The Whale and the Supercomputer: On the Northern Front of Climate Change (Paperback)
In The Whale and the Supercomputer, scientists and natives wrestle with our changing climate in the land where it has hit first
A traditional Eskimo whale-hunting party races to shore near Barrow, Alaska-their comrades trapped on a floe drifting out to sea-as ice that should be solid this time of year gives way. Elsewhere, a team of scientists transverses the tundra, sleeping in tents, surviving on frozen chocolate, and measuring the snow every ten kilometers in a quest to understand the effects of albedo, the snow's reflective ability to cool the earth beneath it.
Climate change isn't an abstraction in the far North. It is a reality that has already dramatically altered daily life, especially that of the native peoples who still live largely off the land and sea. Because nature shows her footprints so plainly here, the region is also a lure for scientists intent on comprehending the complexities of climate change. In this gripping account, Charles Wohlforth follows the two groups as they navigate a radically shifting landscape. The scientists attempt to decipher its smallest elements and to derive from them a set of abstract laws and models. The natives draw on uncannily accurate traditional knowledge, borne of long experience living close to the land. Even as they see the same things-a Native elder watches weather coming through too fast to predict; a climatologist notes an increased frequency of cyclonic systems-the two cultures struggle to reconcile their vastly different ways of comprehending the environment.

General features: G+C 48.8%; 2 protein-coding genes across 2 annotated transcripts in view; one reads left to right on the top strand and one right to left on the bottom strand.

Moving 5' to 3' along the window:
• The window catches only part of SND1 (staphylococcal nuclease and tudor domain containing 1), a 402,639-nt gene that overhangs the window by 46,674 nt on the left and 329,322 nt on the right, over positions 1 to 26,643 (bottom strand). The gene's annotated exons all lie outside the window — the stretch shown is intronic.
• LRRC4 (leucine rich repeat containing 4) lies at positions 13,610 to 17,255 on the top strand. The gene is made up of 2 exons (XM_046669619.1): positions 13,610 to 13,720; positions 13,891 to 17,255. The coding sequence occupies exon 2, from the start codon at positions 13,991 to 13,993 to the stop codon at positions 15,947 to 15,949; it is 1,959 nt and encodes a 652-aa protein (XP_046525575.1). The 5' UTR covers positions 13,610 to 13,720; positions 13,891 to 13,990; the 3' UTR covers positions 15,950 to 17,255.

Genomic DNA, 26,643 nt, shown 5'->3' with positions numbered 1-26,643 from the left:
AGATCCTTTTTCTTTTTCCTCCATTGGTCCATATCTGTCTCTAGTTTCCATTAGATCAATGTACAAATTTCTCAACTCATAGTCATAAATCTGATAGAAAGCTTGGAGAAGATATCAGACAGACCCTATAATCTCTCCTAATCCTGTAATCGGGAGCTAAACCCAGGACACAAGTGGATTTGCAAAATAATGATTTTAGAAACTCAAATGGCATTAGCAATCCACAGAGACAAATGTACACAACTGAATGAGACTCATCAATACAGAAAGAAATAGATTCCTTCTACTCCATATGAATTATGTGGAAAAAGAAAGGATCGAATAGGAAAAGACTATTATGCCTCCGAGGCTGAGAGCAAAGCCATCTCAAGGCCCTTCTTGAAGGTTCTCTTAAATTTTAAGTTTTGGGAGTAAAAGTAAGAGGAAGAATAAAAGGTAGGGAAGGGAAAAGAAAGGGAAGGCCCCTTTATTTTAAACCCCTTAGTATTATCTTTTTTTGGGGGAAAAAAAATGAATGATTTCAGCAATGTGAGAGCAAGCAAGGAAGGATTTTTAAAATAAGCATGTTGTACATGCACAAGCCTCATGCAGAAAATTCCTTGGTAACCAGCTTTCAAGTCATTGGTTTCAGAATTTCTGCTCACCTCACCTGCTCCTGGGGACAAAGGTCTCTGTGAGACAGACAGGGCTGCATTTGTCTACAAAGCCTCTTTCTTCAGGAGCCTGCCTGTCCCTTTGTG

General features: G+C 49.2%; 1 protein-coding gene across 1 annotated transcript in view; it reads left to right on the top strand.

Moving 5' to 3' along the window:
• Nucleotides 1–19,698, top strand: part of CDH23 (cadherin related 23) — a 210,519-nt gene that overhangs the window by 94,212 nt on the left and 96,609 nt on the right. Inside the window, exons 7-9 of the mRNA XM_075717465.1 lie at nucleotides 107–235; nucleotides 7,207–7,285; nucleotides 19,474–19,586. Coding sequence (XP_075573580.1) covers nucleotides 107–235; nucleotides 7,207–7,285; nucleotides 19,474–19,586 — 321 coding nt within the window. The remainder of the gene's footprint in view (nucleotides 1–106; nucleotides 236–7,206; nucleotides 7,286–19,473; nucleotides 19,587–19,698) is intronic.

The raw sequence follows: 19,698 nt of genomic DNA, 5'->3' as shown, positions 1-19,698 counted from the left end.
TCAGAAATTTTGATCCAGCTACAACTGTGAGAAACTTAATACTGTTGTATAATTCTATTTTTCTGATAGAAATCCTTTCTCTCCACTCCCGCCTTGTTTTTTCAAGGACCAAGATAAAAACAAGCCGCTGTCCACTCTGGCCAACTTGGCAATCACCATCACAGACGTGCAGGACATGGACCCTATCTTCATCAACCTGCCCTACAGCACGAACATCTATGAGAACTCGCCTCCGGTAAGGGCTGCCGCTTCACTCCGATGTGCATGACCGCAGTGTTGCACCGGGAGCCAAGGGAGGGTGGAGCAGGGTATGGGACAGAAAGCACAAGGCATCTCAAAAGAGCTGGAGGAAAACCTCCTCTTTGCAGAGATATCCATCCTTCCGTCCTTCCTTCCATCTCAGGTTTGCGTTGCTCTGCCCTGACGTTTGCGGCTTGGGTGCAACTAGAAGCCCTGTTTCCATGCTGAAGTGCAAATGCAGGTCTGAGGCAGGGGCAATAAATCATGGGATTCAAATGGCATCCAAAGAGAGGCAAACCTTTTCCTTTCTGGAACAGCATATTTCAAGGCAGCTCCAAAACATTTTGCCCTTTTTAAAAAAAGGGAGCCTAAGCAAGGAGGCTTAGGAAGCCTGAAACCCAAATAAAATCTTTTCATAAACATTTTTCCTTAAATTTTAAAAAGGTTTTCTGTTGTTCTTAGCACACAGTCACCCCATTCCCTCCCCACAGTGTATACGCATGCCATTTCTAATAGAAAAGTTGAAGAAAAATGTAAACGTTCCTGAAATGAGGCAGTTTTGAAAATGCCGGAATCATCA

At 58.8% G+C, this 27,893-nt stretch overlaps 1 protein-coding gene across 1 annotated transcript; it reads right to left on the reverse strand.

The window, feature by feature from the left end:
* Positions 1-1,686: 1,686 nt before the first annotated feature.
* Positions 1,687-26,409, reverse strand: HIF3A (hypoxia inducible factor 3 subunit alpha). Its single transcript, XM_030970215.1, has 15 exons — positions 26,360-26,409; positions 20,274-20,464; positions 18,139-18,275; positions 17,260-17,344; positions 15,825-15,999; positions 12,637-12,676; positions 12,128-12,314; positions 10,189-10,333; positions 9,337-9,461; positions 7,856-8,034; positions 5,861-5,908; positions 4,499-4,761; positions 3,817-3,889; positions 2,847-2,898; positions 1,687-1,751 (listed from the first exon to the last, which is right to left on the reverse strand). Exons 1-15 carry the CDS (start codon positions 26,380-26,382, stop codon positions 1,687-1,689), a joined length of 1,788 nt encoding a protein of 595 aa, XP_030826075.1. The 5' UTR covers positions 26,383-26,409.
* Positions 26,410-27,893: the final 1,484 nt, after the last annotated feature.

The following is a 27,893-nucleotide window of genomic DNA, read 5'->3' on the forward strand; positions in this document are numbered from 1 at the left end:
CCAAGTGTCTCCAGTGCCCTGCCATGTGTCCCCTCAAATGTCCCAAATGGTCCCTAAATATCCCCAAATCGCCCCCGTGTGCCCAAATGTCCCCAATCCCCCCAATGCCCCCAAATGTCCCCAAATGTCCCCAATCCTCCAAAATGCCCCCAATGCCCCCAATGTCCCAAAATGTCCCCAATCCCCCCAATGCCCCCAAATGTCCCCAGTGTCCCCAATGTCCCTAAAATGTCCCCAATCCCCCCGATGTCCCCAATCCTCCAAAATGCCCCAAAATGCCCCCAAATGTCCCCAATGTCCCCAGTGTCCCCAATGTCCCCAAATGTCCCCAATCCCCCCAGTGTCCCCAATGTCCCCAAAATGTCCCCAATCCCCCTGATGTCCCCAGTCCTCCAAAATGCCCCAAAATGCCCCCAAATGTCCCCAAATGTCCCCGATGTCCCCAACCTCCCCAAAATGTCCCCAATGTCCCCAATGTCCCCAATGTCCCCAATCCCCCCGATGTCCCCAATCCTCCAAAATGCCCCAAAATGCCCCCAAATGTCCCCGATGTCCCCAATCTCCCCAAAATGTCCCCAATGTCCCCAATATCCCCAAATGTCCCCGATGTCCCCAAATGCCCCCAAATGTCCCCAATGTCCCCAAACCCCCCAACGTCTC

With grace, clarity, and a sense of adventure, Wohlforth--a lifelong Alaskan--illuminates both ways of seeing a world in flux, and in the process, helps us to navigate a way forward as climate change reaches us all.
About the Author
Charles Wohlforth is a lifelong Alaska resident and author of The Whale and the Supercomputer, winner of the L.A. Times Book Prize, as well as many other books and articles about nature, history, politics, and travel in the North. An avid cross-country skier, Wohlforth lives during the winter in Anchorage with his wife, Barbara, and their four children. In summer they live off the grid on a remote Kachemak Bay shore reachable only by boat. Wohlforth began his career as a reporter for a small-town newspaper. As a reporter for the Anchorage Daily News he worked months in the field covering the Exxon Valdez oil spill.
“The ancient heart of arctic Alaska beats loudly in The Whale and the Supercomputer. Charles Wohlforth writes passionate advocacy in brilliant prose, very much in the tradition of Peter Matthiessen and Barry Lopez, that is, inimitably. The Inupiaq Eskimo's vigilant concerns, ideas, know-how--side by side with modern science's approach to the profound effects of climate change--are brought to readers with unalloyed power to disturb and enchant in equal measure. Mr. Wohlforth is an indispensable environmental journalist.” —Howard Norman, author of The Bird Artist and My Famous Evening
“Charles Wohlforth has sent us a fascinating dispatch from the front lines of global warming. With this satisfying blend of adventure and philosophy, he paints a rich and often surprising picture of life at the edge of the world. And, by showing us two cultures struggling to grasp the epic changes upon them, he tackles fundamental questions about the nature of knowledge itself, and the purpose of seeking it.” —Barbara Freese, author of Coal